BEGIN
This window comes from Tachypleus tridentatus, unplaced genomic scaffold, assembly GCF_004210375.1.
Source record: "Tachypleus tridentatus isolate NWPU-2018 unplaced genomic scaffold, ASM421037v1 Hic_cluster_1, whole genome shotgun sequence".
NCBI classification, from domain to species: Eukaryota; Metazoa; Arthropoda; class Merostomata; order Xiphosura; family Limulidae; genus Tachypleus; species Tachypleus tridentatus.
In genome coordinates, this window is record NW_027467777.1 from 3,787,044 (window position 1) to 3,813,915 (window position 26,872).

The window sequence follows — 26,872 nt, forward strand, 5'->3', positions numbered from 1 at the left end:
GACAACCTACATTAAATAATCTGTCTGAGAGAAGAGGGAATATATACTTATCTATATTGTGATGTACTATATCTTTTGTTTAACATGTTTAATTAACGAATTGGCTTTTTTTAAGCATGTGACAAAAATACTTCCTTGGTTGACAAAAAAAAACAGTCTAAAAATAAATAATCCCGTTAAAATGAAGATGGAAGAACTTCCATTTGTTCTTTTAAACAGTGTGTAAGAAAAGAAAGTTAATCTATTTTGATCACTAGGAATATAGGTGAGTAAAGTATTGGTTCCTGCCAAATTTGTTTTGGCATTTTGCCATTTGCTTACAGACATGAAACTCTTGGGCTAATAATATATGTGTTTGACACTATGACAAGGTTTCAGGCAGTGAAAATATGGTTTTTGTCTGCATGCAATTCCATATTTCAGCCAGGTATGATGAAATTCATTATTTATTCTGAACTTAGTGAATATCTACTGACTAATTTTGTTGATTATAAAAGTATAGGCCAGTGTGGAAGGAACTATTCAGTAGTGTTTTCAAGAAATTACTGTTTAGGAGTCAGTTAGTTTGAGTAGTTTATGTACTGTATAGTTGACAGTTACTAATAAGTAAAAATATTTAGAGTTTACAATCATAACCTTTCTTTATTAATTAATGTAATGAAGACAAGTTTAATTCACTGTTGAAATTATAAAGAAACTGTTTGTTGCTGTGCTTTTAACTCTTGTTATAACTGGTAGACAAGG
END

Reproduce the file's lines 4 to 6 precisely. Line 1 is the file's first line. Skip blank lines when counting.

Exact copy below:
In genome coordinates, this window is record NW_027467777.1 from 3,787,044 (window position 1) to 3,813,915 (window position 26,872).

The window sequence follows — 26,872 nt, forward strand, 5'->3', positions numbered from 1 at the left end:
GACAACCTACATTAAATAATCTGTCTGAGAGAAGAGGGAATATATACTTATCTATATTGTGATGTACTATATCTTTTGTTTAACATGTTTAATTAACGAATTGGCTTTTTTTAAGCATGTGACAAAAATACTTCCTTGGTTGACAAAAAAAAACAGTCTAAAAATAAATAATCCCGTTAAAATGAAGATGGAAGAACTTCCATTTGTTCTTTTAAACAGTGTGTAAGAAAAGAAAGTTAATCTATTTTGATCACTAGGAATATAGGTGAGTAAAGTATTGGTTCCTGCCAAATTTGTTTTGGCATTTTGCCATTTGCTTACAGACATGAAACTCTTGGGCTAATAATATATGTGTTTGACACTATGACAAGGTTTCAGGCAGTGAAAATATGGTTTTTGTCTGCATGCAATTCCATATTTCAGCCAGGTATGATGAAATTCATTATTTATTCTGAACTTAGTGAATATCTACTGACTAATTTTGTTGATTATAAAAGTATAGGCCAGTGTGGAAGGAACTATTCAGTAGTGTTTTCAAGAAATTACTGTTTAGGAGTCAGTTAGTTTGAGTAGTTTATGTACTGTATAGTTGACAGTTACTAATAAGTAAAAATATTTAGAGTTTACAATCATAACCTTTCTTTATTAATTAATGTAATGAAGACAAGTTTAATTCACTGTTGAAATTATAAAGAAACTGTTTGTTGCTGTGCTTTTAACTCTTGTTATAACTGGTAGACAAGG